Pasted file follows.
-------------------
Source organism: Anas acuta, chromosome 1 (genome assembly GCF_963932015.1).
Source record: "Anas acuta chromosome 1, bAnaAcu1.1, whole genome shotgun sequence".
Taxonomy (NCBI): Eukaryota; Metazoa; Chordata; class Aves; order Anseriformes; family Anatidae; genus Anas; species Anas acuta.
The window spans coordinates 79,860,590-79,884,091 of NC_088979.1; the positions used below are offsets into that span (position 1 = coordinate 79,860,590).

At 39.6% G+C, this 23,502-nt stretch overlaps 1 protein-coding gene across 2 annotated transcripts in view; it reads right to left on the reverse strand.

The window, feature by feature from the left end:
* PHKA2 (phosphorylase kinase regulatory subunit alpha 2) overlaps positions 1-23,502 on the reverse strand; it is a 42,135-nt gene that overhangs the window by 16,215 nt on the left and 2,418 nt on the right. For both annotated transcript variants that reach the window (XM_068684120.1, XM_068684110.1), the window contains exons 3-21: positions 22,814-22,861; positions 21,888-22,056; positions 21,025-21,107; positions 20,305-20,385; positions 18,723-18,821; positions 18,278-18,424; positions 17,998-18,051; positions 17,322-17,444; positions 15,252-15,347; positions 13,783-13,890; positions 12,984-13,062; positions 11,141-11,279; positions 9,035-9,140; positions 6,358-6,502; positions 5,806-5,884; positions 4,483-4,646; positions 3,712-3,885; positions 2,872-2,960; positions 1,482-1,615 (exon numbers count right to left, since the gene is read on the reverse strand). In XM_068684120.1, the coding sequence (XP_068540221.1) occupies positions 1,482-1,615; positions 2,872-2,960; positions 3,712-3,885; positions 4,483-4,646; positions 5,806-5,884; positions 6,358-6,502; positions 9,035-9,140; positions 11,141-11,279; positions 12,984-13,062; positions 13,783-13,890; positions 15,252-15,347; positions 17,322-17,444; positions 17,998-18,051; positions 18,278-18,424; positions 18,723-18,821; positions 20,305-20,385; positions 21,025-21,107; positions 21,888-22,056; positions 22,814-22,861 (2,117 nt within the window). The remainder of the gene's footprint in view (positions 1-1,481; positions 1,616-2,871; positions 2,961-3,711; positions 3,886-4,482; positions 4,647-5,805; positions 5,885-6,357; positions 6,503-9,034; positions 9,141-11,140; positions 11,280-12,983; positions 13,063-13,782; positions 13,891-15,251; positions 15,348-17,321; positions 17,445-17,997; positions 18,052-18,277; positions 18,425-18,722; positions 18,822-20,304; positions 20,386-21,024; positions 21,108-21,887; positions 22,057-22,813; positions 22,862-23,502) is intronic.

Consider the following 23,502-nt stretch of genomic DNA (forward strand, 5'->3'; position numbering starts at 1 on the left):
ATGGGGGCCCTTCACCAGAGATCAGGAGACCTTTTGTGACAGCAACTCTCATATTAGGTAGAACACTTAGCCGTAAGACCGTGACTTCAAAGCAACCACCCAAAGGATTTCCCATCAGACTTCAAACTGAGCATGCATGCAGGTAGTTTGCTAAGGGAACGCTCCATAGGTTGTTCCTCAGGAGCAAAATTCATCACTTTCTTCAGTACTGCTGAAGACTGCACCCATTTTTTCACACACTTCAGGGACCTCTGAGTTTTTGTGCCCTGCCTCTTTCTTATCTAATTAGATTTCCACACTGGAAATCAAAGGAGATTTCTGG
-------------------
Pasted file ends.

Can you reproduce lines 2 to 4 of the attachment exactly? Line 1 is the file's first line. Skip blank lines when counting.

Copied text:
Source record: "Anas acuta chromosome 1, bAnaAcu1.1, whole genome shotgun sequence".
Taxonomy (NCBI): Eukaryota; Metazoa; Chordata; class Aves; order Anseriformes; family Anatidae; genus Anas; species Anas acuta.
The window spans coordinates 79,860,590-79,884,091 of NC_088979.1; the positions used below are offsets into that span (position 1 = coordinate 79,860,590).